Hello Katrina, Check out the Surprise method from the article linked below and practice crate training with that method often for 30 minute -1 hour periods during the day to help pup adjust to being alone more quickly. https://wagwalking.com/training/like-a-crate At night, ignore any crying unless it has been at least 2 hours since pup last went potty. When it has been at least 2 hours and pup wakes up crying, take pup potty on a leash and keep the trip super boring - no treats, talking, or play, and return them immediately to the crate after they go, ignoring any crying that happens when you return them. Keeping trips boring helps pup learn to only wake at night for potty needs and not play or food, to begin sleeping longer sooner. Pup will need to go potty 1-2 times at night right now at this age, even when fully crate trained, but being consistent, practicing crating during the day, and keeping trips outside boring, can help pup wake less at night, cry less when first crated, and start sleeping through the night sooner as their bladder capacity increases with age. Know that its normal for pup to cry in the first two weeks. The first three nights tend to be the worse, with pup gradually getting better and better after that. Best of luck training, Caitlin Crittenden

Add a comment to Bella Cotton and Max's experience

Was this experience helpful?

Question
Max
King Charles Cavaliere
3 Years
1 found helpful
Question
1 found helpful
Max
King Charles Cavaliere
3 Years

He's been sleeping in his bed and had no issues until last week, he's refusing to stay in his bed and will not go if we ask him to. I tell him it's time for bed and he has to stay and we give him a treat but leaves afterwards. As a result, i've told my kids that he's no longer allowed on their beds during the day. just don't know what to do to keep him in his bed. What can i try?

Caitlin Crittenden
Caitlin Crittenden
Dog Trainer
1101 Dog owners recommended

Hello Rose, First, I would actually consider whether he needs more joint support. Some of the really plushy dog beds don't are so soft they don't offer much support. A firmer dog bed more like your mattress might be more comfortable for pup. Something like this, with or without the sides. https://www.chewy.com/serta-quilted-orthopedic-pillowtop/dp/162502?utm_source=google-product&utm_medium=cpc&utm_campaign=hg&utm_content=Serta&utm_term=&gclid=Cj0KCQiAkNiMBhCxARIsAIDDKNV4IFjNjgTYve03Y-DCOFcHvKuI00TxtQKNR70q_kprFTiT0sVgDTcaAodmEALw_wcB Second, I recommend teaching Place formally, and having Place be pup's bed: Place: https://www.youtube.com/watch?v=O75dyWITP1s I also agree with limiting access to other beds if you prefer pup stay off those. The training for staying off a couch and bed should be almost identical. https://www.petful.com/behaviors/how-train-dog-stay-off-couch/ Best of luck training, Caitlin Crittenden

Add a comment to Max's experience

Was this experience helpful?

Question
calvin & leo
Golden Retriever
6 Years
0 found helpful
Question
0 found helpful
calvin & leo
Golden Retriever
6 Years

2 dogs - calvin / golden retriever &
leo / australian shepherd mix

each have own dog bed in opposite corners of our bedroom. australian shepherd insists on wanting both beds leaving the passive golden upset & befuddled.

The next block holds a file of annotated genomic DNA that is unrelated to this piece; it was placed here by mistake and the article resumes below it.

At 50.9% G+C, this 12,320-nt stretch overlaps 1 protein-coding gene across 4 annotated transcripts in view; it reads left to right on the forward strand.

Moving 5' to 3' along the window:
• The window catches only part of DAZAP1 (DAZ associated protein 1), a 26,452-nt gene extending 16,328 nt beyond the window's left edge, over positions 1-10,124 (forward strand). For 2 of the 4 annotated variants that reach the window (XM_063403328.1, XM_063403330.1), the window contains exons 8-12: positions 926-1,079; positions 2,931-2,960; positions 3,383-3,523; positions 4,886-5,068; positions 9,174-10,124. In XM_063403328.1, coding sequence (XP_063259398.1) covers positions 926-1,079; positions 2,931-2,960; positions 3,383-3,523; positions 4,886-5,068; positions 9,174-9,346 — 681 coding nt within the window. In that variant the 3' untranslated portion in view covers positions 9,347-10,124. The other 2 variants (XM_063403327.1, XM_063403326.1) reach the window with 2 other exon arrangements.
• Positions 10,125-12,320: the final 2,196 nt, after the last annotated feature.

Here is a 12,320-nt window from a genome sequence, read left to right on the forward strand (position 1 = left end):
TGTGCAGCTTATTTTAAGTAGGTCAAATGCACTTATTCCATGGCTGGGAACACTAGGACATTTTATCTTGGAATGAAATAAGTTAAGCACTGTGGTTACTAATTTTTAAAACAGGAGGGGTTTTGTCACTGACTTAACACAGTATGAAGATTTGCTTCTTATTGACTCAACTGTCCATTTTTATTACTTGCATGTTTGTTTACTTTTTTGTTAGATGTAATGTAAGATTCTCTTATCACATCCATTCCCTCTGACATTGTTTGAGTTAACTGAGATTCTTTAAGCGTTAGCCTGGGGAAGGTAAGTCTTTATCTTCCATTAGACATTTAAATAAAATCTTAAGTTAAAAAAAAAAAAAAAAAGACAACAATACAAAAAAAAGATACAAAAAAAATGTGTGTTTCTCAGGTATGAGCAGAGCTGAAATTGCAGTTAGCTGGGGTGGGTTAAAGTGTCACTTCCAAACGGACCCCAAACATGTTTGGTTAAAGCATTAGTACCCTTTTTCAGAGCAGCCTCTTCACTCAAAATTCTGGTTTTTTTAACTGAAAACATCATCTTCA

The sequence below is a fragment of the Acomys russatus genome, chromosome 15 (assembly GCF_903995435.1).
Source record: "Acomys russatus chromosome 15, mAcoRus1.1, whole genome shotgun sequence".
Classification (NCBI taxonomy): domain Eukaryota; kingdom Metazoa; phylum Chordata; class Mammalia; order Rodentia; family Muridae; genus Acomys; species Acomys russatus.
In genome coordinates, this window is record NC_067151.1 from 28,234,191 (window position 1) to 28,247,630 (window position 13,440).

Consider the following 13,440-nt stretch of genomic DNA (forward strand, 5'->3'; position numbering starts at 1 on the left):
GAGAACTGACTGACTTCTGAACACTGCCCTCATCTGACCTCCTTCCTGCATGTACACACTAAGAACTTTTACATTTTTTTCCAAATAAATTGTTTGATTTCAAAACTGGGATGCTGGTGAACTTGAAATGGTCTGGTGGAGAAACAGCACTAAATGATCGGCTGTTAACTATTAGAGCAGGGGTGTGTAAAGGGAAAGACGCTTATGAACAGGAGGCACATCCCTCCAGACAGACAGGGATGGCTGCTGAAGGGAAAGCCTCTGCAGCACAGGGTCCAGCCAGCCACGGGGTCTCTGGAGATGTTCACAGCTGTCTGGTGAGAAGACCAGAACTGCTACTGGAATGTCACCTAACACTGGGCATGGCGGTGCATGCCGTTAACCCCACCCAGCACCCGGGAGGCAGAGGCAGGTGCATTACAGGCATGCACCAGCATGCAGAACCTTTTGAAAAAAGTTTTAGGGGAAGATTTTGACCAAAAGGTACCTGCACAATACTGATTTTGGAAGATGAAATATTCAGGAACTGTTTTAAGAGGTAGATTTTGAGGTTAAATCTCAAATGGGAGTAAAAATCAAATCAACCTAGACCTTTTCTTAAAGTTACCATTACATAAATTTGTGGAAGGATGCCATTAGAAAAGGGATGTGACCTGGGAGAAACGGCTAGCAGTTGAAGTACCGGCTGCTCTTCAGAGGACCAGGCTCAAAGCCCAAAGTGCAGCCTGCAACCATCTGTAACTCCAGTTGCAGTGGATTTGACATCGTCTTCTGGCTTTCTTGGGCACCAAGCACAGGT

what to do?

Caitlin Crittenden
Caitlin Crittenden
Dog Trainer
1101 Dog owners recommended

Hello Rene, You have a couple of options here. First, I would start by teaching the Aussie Place, and working them up to a 2 hour Place command on that same bed (it can be moved out into the day during part of the daytime practice too. Work on also teaching the Aussie Out, which means leave the area, and be persistent in not allowing the Aussie onto the Golden's bed at anytime - treat it like you would a dog not being allowed on someone's couch at all times. At night, since it will be hard to enforce the commands while sleeping, until the Aussie is consistently only going to their bed, can stay on their bed/place when told for a long time, and is leaving the Golden's bed alone during the day, I would crate the Aussie at night, so you are consistent about them not being allowed on the Golden's bed even while you are sleeping, until they can be trusted out of the crate to not be pushy anymore. Out - which means leave the area: https://www.petful.com/behaviors/how-to-teach-a-dog-the-out-command/ Place command: https://www.youtube.com/watch?v=O75dyWITP1s If Leo is not already used to a crate, expect crying at first. When he cries and you know he doesn't need to go potty yet, ignore the crying. Most dogs will adjust if you are consistent. Practice the Surprise method from the article I have linked below during the day to help him adjust sooner. Surprise method: https://wagwalking.com/training/like-a-crate If he continues protesting for long periods of time past 3-5 days, you can use a Pet Convincer. Work on teaching "Quiet" but using the Quiet method from the article linked below. Tell him "Quiet" when he barks and cries. During the day, if he gets quiet and stays quiet, you can sprinkle a few pieces of dog food into the crate through the wires calmly, then leave again. If he disobeys your command and keep crying or stops but starts again, spray a small puff of air from the Pet convincer at his side through the crate while saying "Ah Ah" calmly, then leave again. If he stays quiet after you leave you can periodically sprinkle treats into the crate to reward quietness. Practice proactively during the day. At night don't give treats or he can learn to stay awake waiting for them. At night ignore or correct barking. Quiet method: https://wagwalking.com/training/train-a-shih-tzu-puppy-to-not-bark Only use the unscented air from the Pet Convincers - don't use citronella, it's too harsh and lingers for too long so can be confusing. Best of luck training, Caitlin Crittenden

Add a comment to calvin & leo's experience

Was this experience helpful?

Book me a walkiee?
Pweeeze!
Sketch of smiling australian shepherd